The whole thing with Music Row is not new. How is Nashville different now than when the initial outlaw movement occurred?
I agree with you. Nashville wants to sell a lot of records. They’re not concerned with deviating from the roots of country if it makes them money. I think what’s a bit different is that the outlaw movement in the 70s gained enough of a foothold and a following that Nashville thought, “Maybe something is going on there where we can make some money.” People like Willie and Waylon were able to get onto the major record labels like RCA. The outlaw movement today is vibrant, but also very splintered. I think it’s just the nature of the times. We have so many sources. I think it’s hard for a couple alternative artists to gain the foothold that Willie and Waylon did back in the 70s. There’s so much more out there as far as musicians and outlets.
When I spoke to Billie Joe Shaver, I asked if he thought he would make it if he were starting in Nashville today. He said he didn’t think he would.
Again, I’m not trying to say they’re trying to live lives of poverty, but they’re not really hungry to make it in Nashville.
Who did you learn the most from when you were writing the book?
Musically, I learned the most from Jackson Taylor. He has so many different influences: Hank Williams, Elvis Presley, punk rockers, and it was early in the project when I spoke to him. He kind of showed me the ropes. I don’t know if he hrealized he was doing so, but he showed me the ropes. In terms of personality, I was drawn to Wayne Mills. He was a different guy in his compassion for others. He would do things for others before he’d do them for himself. He loved being in this book, and was concerned for its success, but not for Wayne Mills. He wanted it so it would help everyone.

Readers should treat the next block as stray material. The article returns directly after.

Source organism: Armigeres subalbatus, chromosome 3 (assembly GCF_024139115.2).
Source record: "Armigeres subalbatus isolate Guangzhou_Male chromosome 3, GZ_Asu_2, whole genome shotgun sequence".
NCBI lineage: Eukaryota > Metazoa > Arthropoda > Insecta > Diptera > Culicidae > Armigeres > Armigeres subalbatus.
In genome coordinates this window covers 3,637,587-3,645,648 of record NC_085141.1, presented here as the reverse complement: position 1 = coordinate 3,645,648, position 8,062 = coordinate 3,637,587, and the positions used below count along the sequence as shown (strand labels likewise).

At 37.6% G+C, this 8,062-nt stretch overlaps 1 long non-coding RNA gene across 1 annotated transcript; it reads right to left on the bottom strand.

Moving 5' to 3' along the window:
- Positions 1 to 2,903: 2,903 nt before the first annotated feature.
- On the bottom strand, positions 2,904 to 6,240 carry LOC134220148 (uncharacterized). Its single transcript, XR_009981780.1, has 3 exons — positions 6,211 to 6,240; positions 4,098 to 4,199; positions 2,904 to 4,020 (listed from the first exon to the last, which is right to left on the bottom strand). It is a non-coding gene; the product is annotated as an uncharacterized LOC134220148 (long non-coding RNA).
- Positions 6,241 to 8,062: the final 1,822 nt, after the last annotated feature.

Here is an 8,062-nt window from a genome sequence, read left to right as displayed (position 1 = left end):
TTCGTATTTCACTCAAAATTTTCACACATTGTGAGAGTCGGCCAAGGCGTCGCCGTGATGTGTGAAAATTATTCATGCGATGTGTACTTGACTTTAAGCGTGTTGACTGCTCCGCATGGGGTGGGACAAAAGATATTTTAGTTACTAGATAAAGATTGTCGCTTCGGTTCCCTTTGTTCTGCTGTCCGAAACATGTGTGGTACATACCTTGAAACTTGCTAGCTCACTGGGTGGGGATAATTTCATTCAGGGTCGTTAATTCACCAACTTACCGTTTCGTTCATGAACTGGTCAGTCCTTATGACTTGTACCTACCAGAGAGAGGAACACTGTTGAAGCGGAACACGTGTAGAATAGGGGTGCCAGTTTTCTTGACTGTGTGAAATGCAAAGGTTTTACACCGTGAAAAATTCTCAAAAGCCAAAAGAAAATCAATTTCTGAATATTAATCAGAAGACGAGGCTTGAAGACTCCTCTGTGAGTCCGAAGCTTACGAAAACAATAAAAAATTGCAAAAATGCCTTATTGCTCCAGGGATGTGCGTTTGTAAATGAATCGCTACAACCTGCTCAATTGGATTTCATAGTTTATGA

Elizabeth Cook because of the experiences she had in losing her mom. It was a similar experience to what I had. I learned a lot from Dallas Moore about perseverance. He is constantly on the road and constantly working, and upbeat. I very seldom see him down. He’s always enthusiastic. His perseverance, energy, dedication, and optimism really impressed me.
Where does the outlaw movement go from here?
I was just thinking about that the other day. There are so many cross-currents at work. There are so many talented musicians out there that don’t want to be a part of the Nashville scene. I think there is a really good niche for outlaw that can be vibrant for many years to come. The problem is demographics. Outlaw plays largely to a white male audience. We have a population in this country that’s becoming more and more diverse. Outlaw is going to have to face that. That is an obstacle to widen the base. With all the outlets out there, it’s pretty vibrant. I don’t think it will ever supplant Nashville, but it can run parallel to Nashville.
Outlaws Still at Large is available everywhere.